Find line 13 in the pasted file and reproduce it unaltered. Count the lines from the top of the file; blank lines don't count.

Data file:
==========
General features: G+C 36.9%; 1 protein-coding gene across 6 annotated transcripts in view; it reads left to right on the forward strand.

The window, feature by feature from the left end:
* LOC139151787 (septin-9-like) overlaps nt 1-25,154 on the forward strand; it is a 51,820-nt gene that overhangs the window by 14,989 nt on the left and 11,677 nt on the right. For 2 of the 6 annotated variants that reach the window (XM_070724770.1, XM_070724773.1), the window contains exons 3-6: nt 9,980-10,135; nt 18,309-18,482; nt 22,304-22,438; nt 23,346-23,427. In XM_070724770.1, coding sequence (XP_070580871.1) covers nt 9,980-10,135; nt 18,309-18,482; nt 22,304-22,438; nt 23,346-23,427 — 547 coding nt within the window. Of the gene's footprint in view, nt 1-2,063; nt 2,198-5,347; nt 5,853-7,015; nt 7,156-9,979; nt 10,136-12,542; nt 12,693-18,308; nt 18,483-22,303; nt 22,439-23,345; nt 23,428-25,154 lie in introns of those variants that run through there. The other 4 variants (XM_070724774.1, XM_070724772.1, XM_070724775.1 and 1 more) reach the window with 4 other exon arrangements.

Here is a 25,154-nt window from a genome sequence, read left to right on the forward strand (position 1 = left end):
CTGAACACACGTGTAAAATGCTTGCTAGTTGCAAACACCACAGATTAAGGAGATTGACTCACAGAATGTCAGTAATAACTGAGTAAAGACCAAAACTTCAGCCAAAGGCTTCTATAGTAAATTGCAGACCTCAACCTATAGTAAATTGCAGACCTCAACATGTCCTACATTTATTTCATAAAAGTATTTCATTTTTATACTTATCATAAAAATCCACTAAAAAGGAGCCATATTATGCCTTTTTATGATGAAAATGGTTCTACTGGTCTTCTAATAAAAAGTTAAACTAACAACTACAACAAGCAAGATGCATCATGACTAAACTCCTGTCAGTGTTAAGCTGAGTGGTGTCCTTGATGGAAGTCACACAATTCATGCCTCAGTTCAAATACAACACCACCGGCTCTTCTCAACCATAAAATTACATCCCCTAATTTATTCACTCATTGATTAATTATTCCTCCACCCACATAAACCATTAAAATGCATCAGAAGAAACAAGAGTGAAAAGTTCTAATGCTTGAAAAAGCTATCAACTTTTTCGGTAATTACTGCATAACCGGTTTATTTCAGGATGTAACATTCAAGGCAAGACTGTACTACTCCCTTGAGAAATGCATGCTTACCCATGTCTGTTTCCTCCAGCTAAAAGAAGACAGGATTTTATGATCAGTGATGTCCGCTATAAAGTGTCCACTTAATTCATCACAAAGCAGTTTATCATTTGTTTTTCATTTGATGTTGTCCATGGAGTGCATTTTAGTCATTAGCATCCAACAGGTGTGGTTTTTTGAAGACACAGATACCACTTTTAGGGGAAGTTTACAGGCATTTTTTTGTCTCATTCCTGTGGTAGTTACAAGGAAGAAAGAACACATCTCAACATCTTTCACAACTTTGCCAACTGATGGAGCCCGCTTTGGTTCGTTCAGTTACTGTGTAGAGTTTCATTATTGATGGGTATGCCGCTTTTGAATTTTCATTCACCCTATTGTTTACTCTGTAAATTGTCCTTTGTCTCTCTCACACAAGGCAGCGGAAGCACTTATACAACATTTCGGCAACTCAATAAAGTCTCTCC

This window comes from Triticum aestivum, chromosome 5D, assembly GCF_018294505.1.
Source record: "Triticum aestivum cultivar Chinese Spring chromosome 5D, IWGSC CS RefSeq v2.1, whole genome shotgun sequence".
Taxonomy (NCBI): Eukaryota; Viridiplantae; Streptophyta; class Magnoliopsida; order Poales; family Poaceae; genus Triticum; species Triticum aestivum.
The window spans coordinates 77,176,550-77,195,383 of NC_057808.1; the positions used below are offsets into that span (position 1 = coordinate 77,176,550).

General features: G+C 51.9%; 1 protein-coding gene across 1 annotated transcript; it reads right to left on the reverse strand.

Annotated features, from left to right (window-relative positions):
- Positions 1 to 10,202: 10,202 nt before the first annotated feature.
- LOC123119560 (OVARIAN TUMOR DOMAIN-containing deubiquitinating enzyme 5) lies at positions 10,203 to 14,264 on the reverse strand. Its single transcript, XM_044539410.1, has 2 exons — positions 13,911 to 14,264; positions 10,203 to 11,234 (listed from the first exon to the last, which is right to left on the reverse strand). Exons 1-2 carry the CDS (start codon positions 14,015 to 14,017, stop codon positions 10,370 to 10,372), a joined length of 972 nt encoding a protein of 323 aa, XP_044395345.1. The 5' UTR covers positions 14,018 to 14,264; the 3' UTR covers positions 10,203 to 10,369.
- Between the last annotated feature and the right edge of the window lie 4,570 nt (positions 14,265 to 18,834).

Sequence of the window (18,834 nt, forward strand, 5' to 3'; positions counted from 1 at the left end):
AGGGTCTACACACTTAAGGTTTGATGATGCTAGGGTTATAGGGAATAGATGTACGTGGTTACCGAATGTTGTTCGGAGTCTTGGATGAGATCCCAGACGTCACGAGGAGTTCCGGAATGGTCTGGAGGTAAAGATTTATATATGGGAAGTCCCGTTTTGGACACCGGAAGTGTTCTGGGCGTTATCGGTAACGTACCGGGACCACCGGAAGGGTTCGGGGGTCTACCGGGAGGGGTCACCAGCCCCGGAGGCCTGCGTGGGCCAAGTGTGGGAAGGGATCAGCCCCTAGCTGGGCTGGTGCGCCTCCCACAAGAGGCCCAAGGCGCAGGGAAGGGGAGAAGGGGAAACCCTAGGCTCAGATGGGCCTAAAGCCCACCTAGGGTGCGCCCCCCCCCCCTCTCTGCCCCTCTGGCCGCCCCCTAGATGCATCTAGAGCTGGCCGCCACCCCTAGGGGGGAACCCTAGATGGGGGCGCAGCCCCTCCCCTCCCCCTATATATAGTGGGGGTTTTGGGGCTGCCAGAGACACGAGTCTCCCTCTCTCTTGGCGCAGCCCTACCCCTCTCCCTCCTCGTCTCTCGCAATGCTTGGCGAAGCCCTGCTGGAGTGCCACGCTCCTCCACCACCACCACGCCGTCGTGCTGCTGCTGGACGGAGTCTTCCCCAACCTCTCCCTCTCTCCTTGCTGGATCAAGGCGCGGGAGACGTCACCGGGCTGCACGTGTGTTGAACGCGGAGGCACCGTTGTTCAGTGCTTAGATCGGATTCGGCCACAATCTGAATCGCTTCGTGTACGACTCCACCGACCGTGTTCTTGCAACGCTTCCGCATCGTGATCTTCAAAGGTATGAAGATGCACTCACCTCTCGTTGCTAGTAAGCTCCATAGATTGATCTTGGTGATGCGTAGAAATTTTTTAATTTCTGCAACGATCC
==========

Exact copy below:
- LOC123119560 (OVARIAN TUMOR DOMAIN-containing deubiquitinating enzyme 5) lies at positions 10,203 to 14,264 on the reverse strand. Its single transcript, XM_044539410.1, has 2 exons — positions 13,911 to 14,264; positions 10,203 to 11,234 (listed from the first exon to the last, which is right to left on the reverse strand). Exons 1-2 carry the CDS (start codon positions 14,015 to 14,017, stop codon positions 10,370 to 10,372), a joined length of 972 nt encoding a protein of 323 aa, XP_044395345.1. The 5' UTR covers positions 14,018 to 14,264; the 3' UTR covers positions 10,203 to 10,369.